The European Union gave Symantec's $13.5 billion offer to acquire Veritas Software its blessing, saying that the merger would not hinder competition in Europe.

The finding eliminates the last major stumbling block for the purchase, which is slated to be completed in the second quarter 2005.

"The commission's examination of the deal showed that the horizontal overlaps between the activities of Symantec and Veritas are very limited and that the combined firm will continue to face several strong competitors with significant market shares," the EU said in a statement Wednesday.

The EU also said it examined possible effects of the merger, such as bundling and interoperability issues between storage and security software. It concluded that the merger would not give rise to competition concerns because there are alternative software providers.

This statement legitimizes comments made by Symantec CEO John W. Thompson, who said the merger represents a convergence of storage and security in the software market.

Coinciding with the EU's blessing, Symantec announced a new security threat assessment service that embodies the same qualities company officials said would typify the Veritas merger.

The Symantec Systems Continuity Service (SSCS) uncovered a new service that pinpoints vulnerabilities and attack points in a customer's IT equipment. The service offers an audit of a company's servers, desktops and laptops, operating systems, storage, security and applications to find flaws or holes, the company said in a statement.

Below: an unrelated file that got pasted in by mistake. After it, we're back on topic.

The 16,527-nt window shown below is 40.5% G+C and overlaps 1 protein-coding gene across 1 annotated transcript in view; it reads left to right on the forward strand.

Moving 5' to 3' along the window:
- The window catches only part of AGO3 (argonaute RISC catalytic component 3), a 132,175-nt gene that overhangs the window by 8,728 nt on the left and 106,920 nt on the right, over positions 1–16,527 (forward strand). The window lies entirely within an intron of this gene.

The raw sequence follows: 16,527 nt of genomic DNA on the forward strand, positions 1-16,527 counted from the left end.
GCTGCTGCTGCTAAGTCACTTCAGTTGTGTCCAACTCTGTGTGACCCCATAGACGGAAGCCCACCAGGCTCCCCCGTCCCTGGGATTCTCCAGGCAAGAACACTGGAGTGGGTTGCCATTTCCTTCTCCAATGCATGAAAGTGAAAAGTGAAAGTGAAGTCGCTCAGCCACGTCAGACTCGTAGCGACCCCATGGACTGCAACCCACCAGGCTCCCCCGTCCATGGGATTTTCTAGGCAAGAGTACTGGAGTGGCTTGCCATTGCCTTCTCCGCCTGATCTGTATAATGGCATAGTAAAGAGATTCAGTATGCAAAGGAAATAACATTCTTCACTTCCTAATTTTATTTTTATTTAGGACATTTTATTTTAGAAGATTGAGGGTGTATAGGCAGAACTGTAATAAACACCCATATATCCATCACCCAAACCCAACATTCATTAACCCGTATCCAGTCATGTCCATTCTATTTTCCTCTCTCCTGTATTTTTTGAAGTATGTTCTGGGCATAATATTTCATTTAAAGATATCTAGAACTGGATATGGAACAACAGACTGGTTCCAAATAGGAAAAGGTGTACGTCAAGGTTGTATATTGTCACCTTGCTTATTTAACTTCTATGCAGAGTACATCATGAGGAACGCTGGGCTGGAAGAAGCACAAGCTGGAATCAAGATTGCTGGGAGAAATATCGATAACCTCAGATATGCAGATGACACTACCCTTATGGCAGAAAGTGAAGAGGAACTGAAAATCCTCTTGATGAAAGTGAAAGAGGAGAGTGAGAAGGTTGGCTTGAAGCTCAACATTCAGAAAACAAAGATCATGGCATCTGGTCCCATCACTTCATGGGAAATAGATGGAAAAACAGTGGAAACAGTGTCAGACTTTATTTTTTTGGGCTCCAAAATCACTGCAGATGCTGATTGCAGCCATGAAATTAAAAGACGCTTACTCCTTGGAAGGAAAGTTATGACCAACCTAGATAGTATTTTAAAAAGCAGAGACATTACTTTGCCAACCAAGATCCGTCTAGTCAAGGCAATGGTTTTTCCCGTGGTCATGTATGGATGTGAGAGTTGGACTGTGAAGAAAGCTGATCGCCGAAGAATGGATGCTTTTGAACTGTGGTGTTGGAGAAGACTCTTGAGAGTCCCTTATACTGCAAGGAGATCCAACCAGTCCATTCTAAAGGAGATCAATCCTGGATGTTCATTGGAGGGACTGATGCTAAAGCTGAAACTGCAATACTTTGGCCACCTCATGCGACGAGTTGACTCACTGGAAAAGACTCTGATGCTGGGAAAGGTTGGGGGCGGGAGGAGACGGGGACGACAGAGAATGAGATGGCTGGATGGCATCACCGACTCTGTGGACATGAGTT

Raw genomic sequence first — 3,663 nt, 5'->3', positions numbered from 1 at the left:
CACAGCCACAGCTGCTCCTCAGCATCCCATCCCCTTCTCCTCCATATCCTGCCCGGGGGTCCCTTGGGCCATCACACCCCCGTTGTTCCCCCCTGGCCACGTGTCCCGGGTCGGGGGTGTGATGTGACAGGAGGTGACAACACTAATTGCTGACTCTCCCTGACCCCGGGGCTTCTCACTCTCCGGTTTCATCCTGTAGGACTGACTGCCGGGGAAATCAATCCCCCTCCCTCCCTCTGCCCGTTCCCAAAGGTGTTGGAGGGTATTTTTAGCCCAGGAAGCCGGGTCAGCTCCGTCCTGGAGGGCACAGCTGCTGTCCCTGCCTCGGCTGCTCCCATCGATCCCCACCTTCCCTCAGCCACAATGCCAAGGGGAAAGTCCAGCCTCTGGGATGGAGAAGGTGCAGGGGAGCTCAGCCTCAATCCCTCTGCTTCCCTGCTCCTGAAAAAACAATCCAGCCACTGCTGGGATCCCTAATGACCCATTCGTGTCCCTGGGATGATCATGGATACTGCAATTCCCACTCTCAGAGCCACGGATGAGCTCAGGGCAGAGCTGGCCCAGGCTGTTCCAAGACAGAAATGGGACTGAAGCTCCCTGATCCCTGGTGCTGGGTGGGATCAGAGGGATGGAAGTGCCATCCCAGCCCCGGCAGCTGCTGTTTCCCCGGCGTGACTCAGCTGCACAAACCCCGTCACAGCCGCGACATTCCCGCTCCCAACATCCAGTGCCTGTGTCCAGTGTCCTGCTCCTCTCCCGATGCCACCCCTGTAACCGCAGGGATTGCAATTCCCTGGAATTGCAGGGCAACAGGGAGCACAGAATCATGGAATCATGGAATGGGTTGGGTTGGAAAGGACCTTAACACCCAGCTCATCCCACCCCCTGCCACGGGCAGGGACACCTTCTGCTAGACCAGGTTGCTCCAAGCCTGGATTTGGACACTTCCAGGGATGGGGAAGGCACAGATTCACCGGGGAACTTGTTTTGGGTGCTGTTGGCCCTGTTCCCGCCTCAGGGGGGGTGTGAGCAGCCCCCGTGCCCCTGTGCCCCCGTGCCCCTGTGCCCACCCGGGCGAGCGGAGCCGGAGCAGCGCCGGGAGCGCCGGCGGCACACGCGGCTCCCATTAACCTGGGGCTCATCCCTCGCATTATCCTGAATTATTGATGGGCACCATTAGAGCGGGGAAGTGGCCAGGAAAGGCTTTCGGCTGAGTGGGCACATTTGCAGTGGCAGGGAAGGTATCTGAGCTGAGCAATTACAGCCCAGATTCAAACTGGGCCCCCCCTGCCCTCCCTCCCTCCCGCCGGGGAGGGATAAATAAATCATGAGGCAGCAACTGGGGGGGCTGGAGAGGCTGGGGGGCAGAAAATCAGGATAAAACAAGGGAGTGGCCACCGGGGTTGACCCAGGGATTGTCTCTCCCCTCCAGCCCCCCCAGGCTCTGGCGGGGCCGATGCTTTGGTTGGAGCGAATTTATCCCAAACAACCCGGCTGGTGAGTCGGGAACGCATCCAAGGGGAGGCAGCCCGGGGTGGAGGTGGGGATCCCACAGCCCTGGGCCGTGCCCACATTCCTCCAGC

Consultants will then provide an action list and make recommendations to help a business protect against and mitigate system attacks or disasters. The assessment includes a software and storage gap analysis, describing any discrepancies between the business' critical needs and their current environments.

The service is consistent with the Cupertino, Calif., company's goal of helping its software clients develop a "more resilient IT infrastructure."

This is a theme Symantec CEO John W. Thompson has preached since announcing the play for Veritas last December, with various analysts and rivals ruminating on the deal.

A more resilient infrastructure will help corporations retain the crucial data and information they've created, procured or exchanged, which is an important priority in the wake of industry and regulatory compliance requirements. SSCS specifically addresses standards and regulations, including Sarbanes-Oxley, Gramm-Leach-Bliley and HIPAA.

To eliminate risks and shore up IT systems, industry experts and analysts believe safeguarding against server and network vulnerabilities requires a joint effort between IT security and operations groups. Policy, which usually determines who has access to what, must be well managed and airtight.

SSCS will be delivered by Symantec professional services consultants or certified partners.